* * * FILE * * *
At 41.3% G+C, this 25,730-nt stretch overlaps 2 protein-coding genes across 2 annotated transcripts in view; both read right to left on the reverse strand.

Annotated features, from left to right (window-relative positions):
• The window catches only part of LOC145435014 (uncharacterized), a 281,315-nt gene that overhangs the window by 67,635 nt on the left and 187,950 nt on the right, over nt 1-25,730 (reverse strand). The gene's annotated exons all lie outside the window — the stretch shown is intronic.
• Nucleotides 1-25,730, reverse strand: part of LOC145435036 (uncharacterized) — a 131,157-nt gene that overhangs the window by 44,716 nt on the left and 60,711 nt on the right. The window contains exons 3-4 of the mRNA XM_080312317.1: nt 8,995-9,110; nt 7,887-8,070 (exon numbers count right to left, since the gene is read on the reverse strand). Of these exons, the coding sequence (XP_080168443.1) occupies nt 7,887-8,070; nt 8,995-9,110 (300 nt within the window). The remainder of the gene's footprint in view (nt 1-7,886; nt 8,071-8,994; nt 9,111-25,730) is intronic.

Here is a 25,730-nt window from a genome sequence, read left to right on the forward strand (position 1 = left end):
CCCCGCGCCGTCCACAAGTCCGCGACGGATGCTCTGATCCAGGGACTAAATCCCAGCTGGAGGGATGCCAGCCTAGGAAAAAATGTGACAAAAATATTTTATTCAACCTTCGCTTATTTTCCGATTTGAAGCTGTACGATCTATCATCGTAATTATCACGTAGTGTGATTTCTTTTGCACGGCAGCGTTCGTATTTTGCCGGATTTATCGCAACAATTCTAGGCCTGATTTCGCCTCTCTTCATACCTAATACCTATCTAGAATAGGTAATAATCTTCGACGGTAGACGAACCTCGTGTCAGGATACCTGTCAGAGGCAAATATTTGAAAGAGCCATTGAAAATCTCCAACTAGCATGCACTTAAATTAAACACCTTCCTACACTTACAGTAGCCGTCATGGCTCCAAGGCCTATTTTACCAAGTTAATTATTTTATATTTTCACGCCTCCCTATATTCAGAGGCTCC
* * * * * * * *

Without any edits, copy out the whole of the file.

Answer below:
At 41.3% G+C, this 25,730-nt stretch overlaps 2 protein-coding genes across 2 annotated transcripts in view; both read right to left on the reverse strand.

Annotated features, from left to right (window-relative positions):
• The window catches only part of LOC145435014 (uncharacterized), a 281,315-nt gene that overhangs the window by 67,635 nt on the left and 187,950 nt on the right, over nt 1-25,730 (reverse strand). The gene's annotated exons all lie outside the window — the stretch shown is intronic.
• Nucleotides 1-25,730, reverse strand: part of LOC145435036 (uncharacterized) — a 131,157-nt gene that overhangs the window by 44,716 nt on the left and 60,711 nt on the right. The window contains exons 3-4 of the mRNA XM_080312317.1: nt 8,995-9,110; nt 7,887-8,070 (exon numbers count right to left, since the gene is read on the reverse strand). Of these exons, the coding sequence (XP_080168443.1) occupies nt 7,887-8,070; nt 8,995-9,110 (300 nt within the window). The remainder of the gene's footprint in view (nt 1-7,886; nt 8,071-8,994; nt 9,111-25,730) is intronic.

Here is a 25,730-nt window from a genome sequence, read left to right on the forward strand (position 1 = left end):
CCCCGCGCCGTCCACAAGTCCGCGACGGATGCTCTGATCCAGGGACTAAATCCCAGCTGGAGGGATGCCAGCCTAGGAAAAAATGTGACAAAAATATTTTATTCAACCTTCGCTTATTTTCCGATTTGAAGCTGTACGATCTATCATCGTAATTATCACGTAGTGTGATTTCTTTTGCACGGCAGCGTTCGTATTTTGCCGGATTTATCGCAACAATTCTAGGCCTGATTTCGCCTCTCTTCATACCTAATACCTATCTAGAATAGGTAATAATCTTCGACGGTAGACGAACCTCGTGTCAGGATACCTGTCAGAGGCAAATATTTGAAAGAGCCATTGAAAATCTCCAACTAGCATGCACTTAAATTAAACACCTTCCTACACTTACAGTAGCCGTCATGGCTCCAAGGCCTATTTTACCAAGTTAATTATTTTATATTTTCACGCCTCCCTATATTCAGAGGCTCC